```Section 10
OPTI-502 Optical Design and Instrumentation I
10-1
Radiometry deals with the measurement of light of any wavelength; the basic unit is the
Watt (W). The spectral characteristics of the optical system (source spectrum,
transmission and detector responsivity) must be considered in radiometric calculations.
Energy
Q
Joules (J)
Flux
F
W
Power
Intensity
I
W/sr
Power per unit solid angle
E
W/m2
Power per unit area – incident
Exitance
M
W/m2
Power per unit area – exiting
L
W/m2sr
Power per unit projected area per unit solid angle
incident or exiting
- The source is incoherent. Any scene is a collection of independently radiating point
sources. There is no interference.
- Geometric optics applies and light propagates along rays. There is no diffraction.
In this simplified discussion, objects and images are assumed to be on-axis and
perpendicular to the optical axis. With this assumption, the projected area equals the area.
OPTI-502 Optical Design and Instrumentation I
10-2
Solid Angle
The solid angle W equals the surface area of the unit sphere that is subtended by a surface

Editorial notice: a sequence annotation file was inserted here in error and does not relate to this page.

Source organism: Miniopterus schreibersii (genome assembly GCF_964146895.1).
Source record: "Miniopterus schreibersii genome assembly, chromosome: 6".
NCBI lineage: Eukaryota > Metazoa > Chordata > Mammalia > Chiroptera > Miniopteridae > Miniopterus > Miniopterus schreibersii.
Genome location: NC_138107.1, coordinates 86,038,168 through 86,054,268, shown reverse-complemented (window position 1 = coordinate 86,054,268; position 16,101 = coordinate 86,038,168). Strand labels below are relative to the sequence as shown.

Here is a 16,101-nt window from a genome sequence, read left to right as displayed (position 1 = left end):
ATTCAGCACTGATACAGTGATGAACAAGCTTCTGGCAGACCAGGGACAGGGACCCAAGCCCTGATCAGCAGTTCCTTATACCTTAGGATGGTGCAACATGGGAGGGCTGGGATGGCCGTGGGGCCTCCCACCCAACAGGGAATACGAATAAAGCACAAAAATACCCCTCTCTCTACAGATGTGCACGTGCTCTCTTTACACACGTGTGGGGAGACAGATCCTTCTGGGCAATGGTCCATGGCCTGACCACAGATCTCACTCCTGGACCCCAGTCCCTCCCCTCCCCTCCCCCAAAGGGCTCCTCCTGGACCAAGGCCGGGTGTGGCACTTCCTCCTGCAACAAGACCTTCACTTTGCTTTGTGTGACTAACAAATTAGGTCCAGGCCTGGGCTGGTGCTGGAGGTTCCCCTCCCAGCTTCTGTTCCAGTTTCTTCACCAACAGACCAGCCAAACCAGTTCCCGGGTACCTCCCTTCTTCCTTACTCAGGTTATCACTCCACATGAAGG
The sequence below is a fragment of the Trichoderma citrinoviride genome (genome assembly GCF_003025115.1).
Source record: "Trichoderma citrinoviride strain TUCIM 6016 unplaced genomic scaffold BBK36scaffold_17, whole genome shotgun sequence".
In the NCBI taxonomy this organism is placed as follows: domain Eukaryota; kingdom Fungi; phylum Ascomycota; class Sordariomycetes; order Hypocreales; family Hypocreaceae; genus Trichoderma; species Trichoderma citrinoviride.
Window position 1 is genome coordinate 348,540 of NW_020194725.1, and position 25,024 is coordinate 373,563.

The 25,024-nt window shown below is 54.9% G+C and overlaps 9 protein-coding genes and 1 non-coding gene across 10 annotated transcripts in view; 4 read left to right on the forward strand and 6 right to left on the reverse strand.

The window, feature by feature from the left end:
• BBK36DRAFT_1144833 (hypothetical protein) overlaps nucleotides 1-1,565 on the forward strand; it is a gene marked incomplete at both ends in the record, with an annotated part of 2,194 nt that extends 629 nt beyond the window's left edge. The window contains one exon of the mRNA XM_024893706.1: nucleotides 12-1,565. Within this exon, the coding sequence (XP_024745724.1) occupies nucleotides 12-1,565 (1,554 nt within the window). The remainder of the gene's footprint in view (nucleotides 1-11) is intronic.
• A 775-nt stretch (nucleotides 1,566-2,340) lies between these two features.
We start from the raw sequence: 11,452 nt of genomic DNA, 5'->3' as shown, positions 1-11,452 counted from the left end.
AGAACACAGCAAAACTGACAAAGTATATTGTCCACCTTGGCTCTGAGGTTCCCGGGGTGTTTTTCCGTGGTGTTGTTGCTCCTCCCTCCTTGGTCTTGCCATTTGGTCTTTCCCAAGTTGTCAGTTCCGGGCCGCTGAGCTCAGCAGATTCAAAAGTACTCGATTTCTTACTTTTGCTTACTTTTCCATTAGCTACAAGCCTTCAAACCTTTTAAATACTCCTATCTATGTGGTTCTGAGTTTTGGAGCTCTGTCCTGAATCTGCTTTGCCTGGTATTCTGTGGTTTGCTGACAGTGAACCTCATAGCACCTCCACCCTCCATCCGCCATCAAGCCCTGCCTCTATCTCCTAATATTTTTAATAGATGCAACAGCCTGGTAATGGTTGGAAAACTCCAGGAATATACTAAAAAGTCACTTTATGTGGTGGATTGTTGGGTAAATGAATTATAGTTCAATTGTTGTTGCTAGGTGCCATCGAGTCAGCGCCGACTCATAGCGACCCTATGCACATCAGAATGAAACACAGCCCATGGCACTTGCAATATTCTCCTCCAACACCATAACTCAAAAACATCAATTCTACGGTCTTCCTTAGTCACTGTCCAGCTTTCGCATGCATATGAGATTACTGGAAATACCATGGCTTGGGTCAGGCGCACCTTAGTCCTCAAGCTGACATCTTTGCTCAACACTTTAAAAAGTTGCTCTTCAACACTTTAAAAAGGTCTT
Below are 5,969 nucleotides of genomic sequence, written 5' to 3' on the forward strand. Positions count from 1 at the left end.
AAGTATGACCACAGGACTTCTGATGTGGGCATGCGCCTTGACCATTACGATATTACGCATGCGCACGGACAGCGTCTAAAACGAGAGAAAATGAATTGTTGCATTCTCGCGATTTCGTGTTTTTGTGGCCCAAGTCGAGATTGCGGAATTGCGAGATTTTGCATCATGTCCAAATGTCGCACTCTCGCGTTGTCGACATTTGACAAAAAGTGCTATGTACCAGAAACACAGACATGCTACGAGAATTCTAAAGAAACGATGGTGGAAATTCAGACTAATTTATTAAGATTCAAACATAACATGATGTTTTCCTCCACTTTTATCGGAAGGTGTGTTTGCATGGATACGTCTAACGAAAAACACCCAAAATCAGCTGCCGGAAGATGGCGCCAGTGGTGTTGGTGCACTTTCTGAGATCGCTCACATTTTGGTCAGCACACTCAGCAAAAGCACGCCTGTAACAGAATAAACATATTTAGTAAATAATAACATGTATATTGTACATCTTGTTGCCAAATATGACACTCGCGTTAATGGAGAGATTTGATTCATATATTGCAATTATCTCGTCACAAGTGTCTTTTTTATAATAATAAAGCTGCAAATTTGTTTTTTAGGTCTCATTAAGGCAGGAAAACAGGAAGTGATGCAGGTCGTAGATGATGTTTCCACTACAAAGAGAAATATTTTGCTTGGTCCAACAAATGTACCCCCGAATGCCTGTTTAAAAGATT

relative to a point at the center of the unit sphere. There are 4p steradians in a full sphere.
The solid angle of an area A at a distance from a reference point is
dW 
r
W 
A
dA
2
A
r
2
r
In polar coordinates:
d W  sin  d  d 
Note that the solid angle is a function of  and , so that only the boundaries of that
area are important in determination of the solid angle.
OPTI-502 Optical Design and Instrumentation I
10-3
Right Circular Cone
The solid angle of a right circular cone:
W 
A
d

2
pr
d
r0
d
r0
2
0
2
0
 sin  0   0
d
W  p 0
2
Exact: The area of a spherical end cap must be used.
W  2 p 1  cos  0   4 p sin
Hemisphere:
W  2 p sr
2
 0 / 2 
OPTI-502 Optical Design and Instrumentation I
10-4
Geometrical optics aims to determine the image size location and quality. Radiative
transfer uses first-order geometrical principles to determine the amount of light from an
object that reaches an image or a detector. It models the propagation of radiant energy
through an optical system.
The Problem: An object is imaged with a lens of a particular f/#. Given a certain amount
of radiant power per unit area (irradiance or E) falling on the object, what is the power per